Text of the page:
Alternative for Dirty Cooking Fuels in Ghana: Exploring the Potential of Cassava Ethanol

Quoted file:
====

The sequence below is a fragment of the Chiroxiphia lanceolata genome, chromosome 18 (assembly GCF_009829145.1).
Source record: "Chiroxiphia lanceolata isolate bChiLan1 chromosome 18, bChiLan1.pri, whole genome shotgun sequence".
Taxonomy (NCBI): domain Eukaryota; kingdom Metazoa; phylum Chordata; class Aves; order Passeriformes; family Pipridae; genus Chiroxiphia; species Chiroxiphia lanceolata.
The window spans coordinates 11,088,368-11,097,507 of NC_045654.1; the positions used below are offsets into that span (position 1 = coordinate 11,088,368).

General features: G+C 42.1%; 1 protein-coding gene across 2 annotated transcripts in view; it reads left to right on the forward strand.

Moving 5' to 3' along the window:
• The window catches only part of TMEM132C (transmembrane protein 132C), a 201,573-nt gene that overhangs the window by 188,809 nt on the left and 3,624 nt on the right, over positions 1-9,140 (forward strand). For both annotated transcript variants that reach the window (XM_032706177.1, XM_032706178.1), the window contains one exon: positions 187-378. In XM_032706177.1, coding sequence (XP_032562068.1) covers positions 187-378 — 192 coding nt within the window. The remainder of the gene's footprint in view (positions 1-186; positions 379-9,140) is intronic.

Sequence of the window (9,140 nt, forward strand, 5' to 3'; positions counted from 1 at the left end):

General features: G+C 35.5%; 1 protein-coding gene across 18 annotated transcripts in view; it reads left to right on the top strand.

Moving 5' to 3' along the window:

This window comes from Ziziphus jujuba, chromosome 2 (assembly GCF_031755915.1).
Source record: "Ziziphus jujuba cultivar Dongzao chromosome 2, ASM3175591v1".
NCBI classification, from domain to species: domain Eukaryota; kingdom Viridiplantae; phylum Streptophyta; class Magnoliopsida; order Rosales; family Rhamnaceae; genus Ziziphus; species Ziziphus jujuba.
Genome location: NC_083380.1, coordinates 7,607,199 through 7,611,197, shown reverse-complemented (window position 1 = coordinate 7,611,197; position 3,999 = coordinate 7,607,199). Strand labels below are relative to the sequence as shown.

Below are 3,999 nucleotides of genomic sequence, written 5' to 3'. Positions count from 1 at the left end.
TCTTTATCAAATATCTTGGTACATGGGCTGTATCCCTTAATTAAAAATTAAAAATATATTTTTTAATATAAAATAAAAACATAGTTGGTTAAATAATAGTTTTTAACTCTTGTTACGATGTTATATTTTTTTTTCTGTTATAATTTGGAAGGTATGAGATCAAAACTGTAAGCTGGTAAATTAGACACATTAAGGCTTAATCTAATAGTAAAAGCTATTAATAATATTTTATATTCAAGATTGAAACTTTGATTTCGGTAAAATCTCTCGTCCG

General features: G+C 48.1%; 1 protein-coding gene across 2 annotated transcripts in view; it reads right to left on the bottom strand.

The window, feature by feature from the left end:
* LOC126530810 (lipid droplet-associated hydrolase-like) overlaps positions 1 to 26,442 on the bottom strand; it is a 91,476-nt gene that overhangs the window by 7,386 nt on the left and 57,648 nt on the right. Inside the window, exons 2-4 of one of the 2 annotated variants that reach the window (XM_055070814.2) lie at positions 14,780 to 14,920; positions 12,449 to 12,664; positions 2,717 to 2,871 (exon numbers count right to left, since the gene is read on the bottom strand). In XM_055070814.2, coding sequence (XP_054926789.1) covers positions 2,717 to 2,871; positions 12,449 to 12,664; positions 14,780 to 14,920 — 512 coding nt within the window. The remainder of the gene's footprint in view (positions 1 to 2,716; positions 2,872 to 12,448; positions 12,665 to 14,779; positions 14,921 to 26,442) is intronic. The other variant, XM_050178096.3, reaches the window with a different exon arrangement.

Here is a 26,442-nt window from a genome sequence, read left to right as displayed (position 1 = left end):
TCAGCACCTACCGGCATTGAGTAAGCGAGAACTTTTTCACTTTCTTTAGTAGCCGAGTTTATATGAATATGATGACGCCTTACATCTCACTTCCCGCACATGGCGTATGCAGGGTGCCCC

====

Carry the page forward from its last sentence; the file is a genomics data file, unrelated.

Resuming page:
Fossil fuels are a major contributor to climate change, and as the demand for energy production increases, alternative sources (e.g., renewables) are becoming more attractive. Kerosene and conventional solid fuels, which are used to cook, have detrimental effects on people's health, the environment, and the economy. This study seeks to explore the potential of cassava ethanol as an alternative to dirty cooking fuels in Ghana. The study revealed that the prices of electricity and liquefied petroleum gas (LPG) are on the rise and this is making their adoption very low. The use of ethanol, an alternative clean cooking fuel that can be produced locally and reasonably priced, should be encouraged. Cassava was selected as the most viable crop for ethanol production because it is highly underutilized and can be grown on most Ghanaian land. The study also revealed that the Crop Research Institute-Agra (CRI-Agra) Bankye, a variety of cassava, will give an optimum ethanol yield. It has the potential to produce one litre of ethanol from about 7kg of fresh roots. Approximately 147 Ha of agricultural land may be used to produce 1 ton of cassava ethanol. Since cassava ethanol for cooking offers major potential for climate change mitigation, there should be an adoption strategy. This work serves as input for decision-making for industrializing the cassava sector.